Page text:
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1 Nutrition Transition in Bangladesh: Multisectoral Responsiveness of Health Systems and Innovative Measures to Mobilize Resources Are Required for Preventing This Epidemic in Making

Authors: Shusmita Khan, Shams El Arifeen, Kanta Jamil

Abstract:

Background: Nutrition transition in Bangladesh has progressed across various relevant socio-demographic contextual issues. For a developing country like Bangladesh, its is believed that, overnutrition is less prevalent than undernutrition. However, recent evidence suggests that a rapid shift is taking place where overweight is subduing underweight. With this rapid increase, for Bangladesh, it will be challenging to achieve the global agenda on halting overweight and obesity. Methods: A secondary analysis was performed from six successive national demographic and health surveys to get the trend on undernutrition and overnutrition for women from reproductive age. In addition, national relevant policy papers were reviewed to determine the countries readiness for whole of the systems approach to tackle this epidemic. Results: Over the last decade, the proportion of women with low body mass index (BMI<18.5), an indicator of undernutrition, has decreased markedly from 34% to 19%. However, the proportion of overweight women (BMI ≥25) increased alarmingly from 9% to 24% over the same period. If the WHO cutoff for public health action (BMI ≥23) is used, the proportion of overweight women has increased from 17% in 2004 to 39% in 2014. The increasing rate of obesity among women is a major challenge to obstetric practice for both women and fetuses. In the long term, overweight women are also at risk of future obesity, diabetes, hyperlipidemia, hypertension, and heart disease. These diseases have serious impact on health care systems. Costs associated with overweight and obesity involves direct and indirect costs. Direct costs include preventive, diagnostic, and treatment services related to obesity. Indirect costs relate to morbidity and mortality costs including productivity. Looking at the Bangladesh Health Facility Survey, it is found that the country is bot prepared for providing nutrition-related health services, regarding prevention, screening, management and treatment. Therefore, if this nutrition transition is not addressed properly, Bangladesh will not be able to achieve the target of the NCD global monitoring framework of the WHO. Conclusion: Addressing this nutrition transition requires contending ‘malnutrition in all its forms’ and addressing it with integrated approaches. Whole of the systems action is required at all levels—starting from improving multi-sectoral coordination to scaling up nutrition-specific and nutrition-sensitive mainstreamed interventions keeping health system in mind.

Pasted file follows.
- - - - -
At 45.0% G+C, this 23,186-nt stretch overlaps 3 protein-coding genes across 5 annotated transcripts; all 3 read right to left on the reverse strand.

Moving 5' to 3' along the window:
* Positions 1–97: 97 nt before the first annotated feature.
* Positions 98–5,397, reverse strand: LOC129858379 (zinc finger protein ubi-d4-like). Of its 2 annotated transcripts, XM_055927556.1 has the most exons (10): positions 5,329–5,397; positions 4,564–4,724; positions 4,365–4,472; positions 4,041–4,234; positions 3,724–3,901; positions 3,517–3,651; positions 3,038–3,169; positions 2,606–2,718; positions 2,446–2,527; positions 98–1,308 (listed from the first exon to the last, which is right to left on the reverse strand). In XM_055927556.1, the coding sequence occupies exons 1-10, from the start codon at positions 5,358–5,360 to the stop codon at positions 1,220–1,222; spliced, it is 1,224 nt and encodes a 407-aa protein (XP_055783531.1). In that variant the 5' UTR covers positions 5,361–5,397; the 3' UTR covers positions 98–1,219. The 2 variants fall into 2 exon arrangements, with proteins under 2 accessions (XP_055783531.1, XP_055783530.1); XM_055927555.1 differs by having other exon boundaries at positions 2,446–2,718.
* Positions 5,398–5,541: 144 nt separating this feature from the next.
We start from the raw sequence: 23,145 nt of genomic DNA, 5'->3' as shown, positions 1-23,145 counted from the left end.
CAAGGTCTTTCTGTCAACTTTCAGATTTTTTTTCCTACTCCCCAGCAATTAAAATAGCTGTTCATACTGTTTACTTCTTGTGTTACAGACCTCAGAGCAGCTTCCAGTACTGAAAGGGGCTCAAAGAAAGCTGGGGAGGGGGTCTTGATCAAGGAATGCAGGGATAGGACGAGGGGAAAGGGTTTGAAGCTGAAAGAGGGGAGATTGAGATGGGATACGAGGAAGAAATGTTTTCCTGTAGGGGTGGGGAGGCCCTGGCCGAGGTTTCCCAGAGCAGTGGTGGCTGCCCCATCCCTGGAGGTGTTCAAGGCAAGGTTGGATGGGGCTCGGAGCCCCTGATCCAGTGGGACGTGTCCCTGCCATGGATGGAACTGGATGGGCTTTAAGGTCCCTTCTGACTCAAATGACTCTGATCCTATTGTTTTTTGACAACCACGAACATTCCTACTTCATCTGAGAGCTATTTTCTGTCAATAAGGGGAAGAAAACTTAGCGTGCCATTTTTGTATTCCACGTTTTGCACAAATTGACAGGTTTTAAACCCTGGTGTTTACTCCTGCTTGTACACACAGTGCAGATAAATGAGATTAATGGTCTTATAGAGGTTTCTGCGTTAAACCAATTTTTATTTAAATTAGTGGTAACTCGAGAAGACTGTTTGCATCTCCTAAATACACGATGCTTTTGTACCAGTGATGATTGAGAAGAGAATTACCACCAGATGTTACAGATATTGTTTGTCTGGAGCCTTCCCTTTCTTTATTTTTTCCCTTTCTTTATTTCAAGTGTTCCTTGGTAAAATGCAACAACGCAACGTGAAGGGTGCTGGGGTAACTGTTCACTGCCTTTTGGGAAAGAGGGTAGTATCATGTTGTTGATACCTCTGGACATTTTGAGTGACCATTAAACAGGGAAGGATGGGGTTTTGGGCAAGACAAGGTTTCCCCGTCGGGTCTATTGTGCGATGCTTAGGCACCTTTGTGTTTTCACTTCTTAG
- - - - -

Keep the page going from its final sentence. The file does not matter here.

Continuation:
Keywords: Obesity, Nutrition Transition, Health System, Overnutrition, Bangladesh, undernutrition